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State v. Dallavis

Court of Appeals of Oregon

October 31, 2018

STATE OF OREGON, Plaintiff-Respondent,
v.
JOSHUA ANTHONY DALLAVIS, Defendant-Appellant.

          Argued and submitted August 30, 2017.

          Lane County Circuit Court 201500520; Curtis Conover, Judge.

          Mary M. Reese, Deputy Public Defender, argued the cause for appellant. Also on the brief was Ernest G. Lannet, Chief Defender, Criminal Appellate Section, Office of Public Defense Services.

          Jennifer S. Lloyd, Assistant Attorney General, argued the cause for respondent. Also on the brief were Ellen F. Rosenblum, Attorney General, and Benjamin Gutman, Solicitor General.

          Before Armstrong, Presiding Judge, and Tookey, Judge, and Shorr, Judge.

         Case Summary: Defendant appeals a judgment of conviction for furnishing alcohol to a person under 21 years of age (Count 1) and first-degree rape (Count 2). Defendant argues that the "trial court erred when it permitted defendant to be tried on the indictment to which it had allowed a demurrer." Defendant also argues that the "trial court erred when it denied defendant's eligibility for sentence modification programs on Count 2." Held: Defendant failed to preserve his first argument, because he did not object to being tried on the indictment after the trial court allowed his demurrer only as to Count 4. Additionally, because defendant indicated his willingness to be tried on the remaining charges in the indictment, he invited any error. As to defendant's second argument, the trial court erred when it denied defendant's eligibility for sentence modification programs for the entire period of defendant's sentence on Count 2.

         Remanded for resentencing; otherwise affirmed.

         [294 Or.App. 568] TOOKEY, J.

         Defendant appeals a judgment of conviction for furnishing alcohol to a person under 21 years of age and first-degree rape, raising nine assignments of error. We reject defendant's second through eighth assignments of error without discussion. In defendant's first assignment of error, defendant argues that the "trial court erred when it permitted defendant to be tried on the indictment to which it had allowed a demurrer." In his ninth assignment of error, defendant contends that the "trial court erred when it denied defendant's eligibility for sentence modification programs on Count 2." We conclude that defendant failed to object to being tried on the indictment after the trial court allowed his demurrer only as to Count 4 and, therefore, defendant did not preserve that argument. We further conclude that the trial court erred in denying defendant's eligibility for sentence modification programs for the entire period of defendant's 120-month sentence on Count 2. Accordingly, we remand for resentencing and otherwise affirm.

         I. BACKGROUND

         The pertinent facts are mostly procedural and, for our purposes, undisputed.[1] Defendant was indicted on one count of furnishing alcohol to a person under 21 years of age, ORS 471.410 (Count 1), one count of first-degree rape, ORS 163.375 (Count 2), one count of second-degree sexual abuse, ORS 163.425 (Count 3), and one count of failing to report as a sex offender, ORS 163A.040 (Count 4). Defendant filed a demurrer to the indictment, arguing that the state had failed to allege the basis for joining multiple counts in one indictment in the language of the joinder statute. Defendant contended that "ORS 135.630 requires dismissal of an accusatory instrument 'when it appears on the face thereof that the instrument fails to comply with ORS 132.560," and because "the indictment does not expressly allege that the joined offenses were either (1) of the same or similar character, (2) based on the same act or transaction, or (3) based on [294 Or.App. 569] two or more acts or transactions connected together or constituting parts of a common scheme or plan," the "indictment is subject to dismissal." (Boldface in defendant's demurrer.)[2] In the state's objection to defendant's demurrer, the state contended that "[t]here is no requirement [that] the state and the grand jury utilize the language the defendant suggests is necessary."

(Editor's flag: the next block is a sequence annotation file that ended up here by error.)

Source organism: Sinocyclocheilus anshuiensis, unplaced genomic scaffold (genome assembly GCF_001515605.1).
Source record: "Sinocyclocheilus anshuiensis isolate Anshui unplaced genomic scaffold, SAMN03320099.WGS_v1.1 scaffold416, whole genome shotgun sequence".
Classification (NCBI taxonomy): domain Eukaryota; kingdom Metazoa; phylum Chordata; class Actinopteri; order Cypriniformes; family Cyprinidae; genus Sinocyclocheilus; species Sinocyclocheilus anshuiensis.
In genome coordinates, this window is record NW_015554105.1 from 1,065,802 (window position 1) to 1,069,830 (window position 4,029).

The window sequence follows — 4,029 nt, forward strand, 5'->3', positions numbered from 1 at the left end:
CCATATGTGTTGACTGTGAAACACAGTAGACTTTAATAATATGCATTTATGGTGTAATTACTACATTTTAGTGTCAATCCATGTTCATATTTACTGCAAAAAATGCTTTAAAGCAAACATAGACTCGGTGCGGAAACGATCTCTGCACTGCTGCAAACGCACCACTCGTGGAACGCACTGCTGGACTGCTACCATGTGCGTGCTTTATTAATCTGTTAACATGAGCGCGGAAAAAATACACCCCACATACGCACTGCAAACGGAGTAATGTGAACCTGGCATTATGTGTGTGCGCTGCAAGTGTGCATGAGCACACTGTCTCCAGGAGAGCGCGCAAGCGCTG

At the hearing on defendant's demurrer, defendant reiterated his argument that the language of the joinder statute is "required to be pled in the indictment" and "there's no joinder language whatsoever in the indictment." Defendant contended that "there's no allegation that * * * the failure to register [and] the other new sex offenses are related by any common scheme or plan or part of the same criminal episode in any way or are the same or similar crimes." The state contended that defendant's demurrer turned on whether the court could conclude from the allegations that all of the "conduct is * * * occurring during the same act and transaction." The trial court noted that the first three counts appeared to have occurred during the same act or transaction because they were alleged to have occurred in the same place on December 29, 2014, and all involved the same [294 Or.App. 570] victim. Defendant acknowledged that those counts are "certainly more related in time and circumstances," but argued that Count 4, for failing to report as a sex offender, was "not similar whatsoever" because it did not involve the same victim "and the time is completely different." Defendant then stated that, because "these are improperly joined charges," the "remedy is dismissal of the indictment."